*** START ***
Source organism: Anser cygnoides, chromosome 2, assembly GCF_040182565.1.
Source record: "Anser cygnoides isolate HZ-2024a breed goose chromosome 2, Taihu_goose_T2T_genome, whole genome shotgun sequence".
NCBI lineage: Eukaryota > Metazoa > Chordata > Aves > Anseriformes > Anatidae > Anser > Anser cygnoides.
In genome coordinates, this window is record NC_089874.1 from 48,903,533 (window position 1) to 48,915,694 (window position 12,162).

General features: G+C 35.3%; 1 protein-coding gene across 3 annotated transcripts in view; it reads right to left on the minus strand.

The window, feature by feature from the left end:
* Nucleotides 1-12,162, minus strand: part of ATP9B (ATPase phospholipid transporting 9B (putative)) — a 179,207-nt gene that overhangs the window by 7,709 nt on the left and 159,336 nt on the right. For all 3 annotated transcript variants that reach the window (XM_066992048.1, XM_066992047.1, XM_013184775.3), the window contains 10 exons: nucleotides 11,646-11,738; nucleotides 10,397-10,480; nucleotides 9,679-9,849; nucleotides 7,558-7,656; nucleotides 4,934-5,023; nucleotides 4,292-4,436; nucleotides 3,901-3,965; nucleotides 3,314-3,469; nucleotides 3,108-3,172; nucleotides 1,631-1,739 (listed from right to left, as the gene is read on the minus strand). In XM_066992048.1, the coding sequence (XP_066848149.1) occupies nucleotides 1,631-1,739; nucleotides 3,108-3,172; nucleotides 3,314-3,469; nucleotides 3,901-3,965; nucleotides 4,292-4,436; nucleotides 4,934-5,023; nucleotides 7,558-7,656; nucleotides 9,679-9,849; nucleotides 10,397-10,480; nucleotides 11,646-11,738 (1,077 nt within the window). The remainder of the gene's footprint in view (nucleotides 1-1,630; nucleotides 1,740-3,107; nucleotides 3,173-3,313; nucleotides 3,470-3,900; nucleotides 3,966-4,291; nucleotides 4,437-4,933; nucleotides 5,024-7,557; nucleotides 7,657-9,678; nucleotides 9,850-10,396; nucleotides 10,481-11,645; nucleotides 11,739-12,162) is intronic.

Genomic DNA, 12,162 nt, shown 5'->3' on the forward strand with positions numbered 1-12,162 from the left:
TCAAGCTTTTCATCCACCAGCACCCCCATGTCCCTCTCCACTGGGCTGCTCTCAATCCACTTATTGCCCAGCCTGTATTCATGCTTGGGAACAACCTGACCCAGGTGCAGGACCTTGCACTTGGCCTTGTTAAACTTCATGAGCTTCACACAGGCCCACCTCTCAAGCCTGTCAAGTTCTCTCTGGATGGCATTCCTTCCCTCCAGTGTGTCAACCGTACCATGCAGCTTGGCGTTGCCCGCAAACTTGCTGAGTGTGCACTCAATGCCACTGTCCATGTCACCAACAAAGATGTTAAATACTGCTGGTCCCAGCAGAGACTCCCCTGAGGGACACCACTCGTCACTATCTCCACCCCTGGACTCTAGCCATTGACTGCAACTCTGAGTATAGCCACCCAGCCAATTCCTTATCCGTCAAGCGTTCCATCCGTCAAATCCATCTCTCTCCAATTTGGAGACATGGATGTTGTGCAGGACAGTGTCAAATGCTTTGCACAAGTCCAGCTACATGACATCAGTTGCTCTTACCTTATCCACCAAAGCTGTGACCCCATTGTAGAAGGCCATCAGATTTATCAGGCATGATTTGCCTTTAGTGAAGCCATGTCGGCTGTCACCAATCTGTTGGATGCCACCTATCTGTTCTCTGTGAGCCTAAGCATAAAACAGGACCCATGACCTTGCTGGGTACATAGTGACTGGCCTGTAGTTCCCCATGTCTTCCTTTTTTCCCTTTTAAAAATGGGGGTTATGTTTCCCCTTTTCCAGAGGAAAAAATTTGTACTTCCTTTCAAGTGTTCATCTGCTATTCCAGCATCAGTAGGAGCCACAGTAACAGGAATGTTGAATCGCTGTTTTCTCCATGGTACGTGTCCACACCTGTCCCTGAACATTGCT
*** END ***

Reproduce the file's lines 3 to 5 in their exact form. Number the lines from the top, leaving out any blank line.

NCBI lineage: Eukaryota > Metazoa > Chordata > Aves > Anseriformes > Anatidae > Anser > Anser cygnoides.
In genome coordinates, this window is record NC_089874.1 from 48,903,533 (window position 1) to 48,915,694 (window position 12,162).

General features: G+C 35.3%; 1 protein-coding gene across 3 annotated transcripts in view; it reads right to left on the minus strand.